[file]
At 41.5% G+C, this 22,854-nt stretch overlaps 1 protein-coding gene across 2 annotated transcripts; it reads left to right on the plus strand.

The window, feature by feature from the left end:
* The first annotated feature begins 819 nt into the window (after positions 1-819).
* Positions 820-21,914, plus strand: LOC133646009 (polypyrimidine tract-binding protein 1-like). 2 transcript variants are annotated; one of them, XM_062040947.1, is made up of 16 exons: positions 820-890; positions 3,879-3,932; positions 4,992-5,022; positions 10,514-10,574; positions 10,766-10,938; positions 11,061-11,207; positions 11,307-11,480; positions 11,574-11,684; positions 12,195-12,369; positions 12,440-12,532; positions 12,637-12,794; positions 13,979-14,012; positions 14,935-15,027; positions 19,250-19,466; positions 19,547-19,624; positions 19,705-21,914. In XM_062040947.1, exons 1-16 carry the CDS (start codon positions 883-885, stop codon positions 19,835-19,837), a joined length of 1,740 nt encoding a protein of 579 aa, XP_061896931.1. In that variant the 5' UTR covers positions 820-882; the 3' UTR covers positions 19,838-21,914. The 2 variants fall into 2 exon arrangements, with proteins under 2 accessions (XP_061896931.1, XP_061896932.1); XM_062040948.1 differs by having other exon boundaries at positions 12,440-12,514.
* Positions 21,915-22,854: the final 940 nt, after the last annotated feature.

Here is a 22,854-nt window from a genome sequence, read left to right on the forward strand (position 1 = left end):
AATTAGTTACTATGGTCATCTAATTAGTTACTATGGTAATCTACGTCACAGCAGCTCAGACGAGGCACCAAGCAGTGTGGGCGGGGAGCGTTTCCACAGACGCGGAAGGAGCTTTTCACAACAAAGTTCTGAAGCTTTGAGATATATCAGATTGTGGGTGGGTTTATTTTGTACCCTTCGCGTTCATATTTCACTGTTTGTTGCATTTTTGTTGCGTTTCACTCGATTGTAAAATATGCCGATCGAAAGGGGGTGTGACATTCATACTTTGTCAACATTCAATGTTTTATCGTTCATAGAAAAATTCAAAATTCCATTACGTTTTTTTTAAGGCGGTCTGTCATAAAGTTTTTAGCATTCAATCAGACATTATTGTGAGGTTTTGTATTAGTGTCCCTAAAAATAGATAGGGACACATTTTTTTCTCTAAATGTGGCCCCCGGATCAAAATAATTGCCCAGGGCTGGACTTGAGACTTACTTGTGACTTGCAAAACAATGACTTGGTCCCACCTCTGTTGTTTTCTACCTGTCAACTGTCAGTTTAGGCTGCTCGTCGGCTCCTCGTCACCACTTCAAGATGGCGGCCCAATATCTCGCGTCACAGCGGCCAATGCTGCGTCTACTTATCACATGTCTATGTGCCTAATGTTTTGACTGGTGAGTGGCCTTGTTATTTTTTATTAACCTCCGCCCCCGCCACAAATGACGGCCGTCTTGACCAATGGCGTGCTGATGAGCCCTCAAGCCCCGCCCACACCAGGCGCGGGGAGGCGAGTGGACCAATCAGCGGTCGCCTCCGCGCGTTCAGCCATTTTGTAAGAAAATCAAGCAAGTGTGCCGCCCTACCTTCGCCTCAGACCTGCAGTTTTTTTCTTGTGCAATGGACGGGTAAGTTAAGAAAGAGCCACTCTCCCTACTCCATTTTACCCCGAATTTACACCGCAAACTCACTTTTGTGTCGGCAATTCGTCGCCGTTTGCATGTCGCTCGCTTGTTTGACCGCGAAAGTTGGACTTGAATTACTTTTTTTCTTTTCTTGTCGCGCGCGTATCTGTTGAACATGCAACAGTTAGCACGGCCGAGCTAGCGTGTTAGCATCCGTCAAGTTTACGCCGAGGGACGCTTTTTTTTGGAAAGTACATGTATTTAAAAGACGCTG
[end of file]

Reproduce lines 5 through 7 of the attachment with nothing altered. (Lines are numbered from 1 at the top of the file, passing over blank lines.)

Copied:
* Positions 21,915-22,854: the final 940 nt, after the last annotated feature.

Here is a 22,854-nt window from a genome sequence, read left to right on the forward strand (position 1 = left end):
AATTAGTTACTATGGTCATCTAATTAGTTACTATGGTAATCTACGTCACAGCAGCTCAGACGAGGCACCAAGCAGTGTGGGCGGGGAGCGTTTCCACAGACGCGGAAGGAGCTTTTCACAACAAAGTTCTGAAGCTTTGAGATATATCAGATTGTGGGTGGGTTTATTTTGTACCCTTCGCGTTCATATTTCACTGTTTGTTGCATTTTTGTTGCGTTTCACTCGATTGTAAAATATGCCGATCGAAAGGGGGTGTGACATTCATACTTTGTCAACATTCAATGTTTTATCGTTCATAGAAAAATTCAAAATTCCATTACGTTTTTTTTAAGGCGGTCTGTCATAAAGTTTTTAGCATTCAATCAGACATTATTGTGAGGTTTTGTATTAGTGTCCCTAAAAATAGATAGGGACACATTTTTTTCTCTAAATGTGGCCCCCGGATCAAAATAATTGCCCAGGGCTGGACTTGAGACTTACTTGTGACTTGCAAAACAATGACTTGGTCCCACCTCTGTTGTTTTCTACCTGTCAACTGTCAGTTTAGGCTGCTCGTCGGCTCCTCGTCACCACTTCAAGATGGCGGCCCAATATCTCGCGTCACAGCGGCCAATGCTGCGTCTACTTATCACATGTCTATGTGCCTAATGTTTTGACTGGTGAGTGGCCTTGTTATTTTTTATTAACCTCCGCCCCCGCCACAAATGACGGCCGTCTTGACCAATGGCGTGCTGATGAGCCCTCAAGCCCCGCCCACACCAGGCGCGGGGAGGCGAGTGGACCAATCAGCGGTCGCCTCCGCGCGTTCAGCCATTTTGTAAGAAAATCAAGCAAGTGTGCCGCCCTACCTTCGCCTCAGACCTGCAGTTTTTTTCTTGTGCAATGGACGGGTAAGTTAAGAAAGAGCCACTCTCCCTACTCCATTTTACCCCGAATTTACACCGCAAACTCACTTTTGTGTCGGCAATTCGTCGCCGTTTGCATGTCGCTCGCTTGTTTGACCGCGAAAGTTGGACTTGAATTACTTTTTTTCTTTTCTTGTCGCGCGCGTATCTGTTGAACATGCAACAGTTAGCACGGCCGAGCTAGCGTGTTAGCATCCGTCAAGTTTACGCCGAGGGACGCTTTTTTTTGGAAAGTACATGTATTTAAAAGACGCTG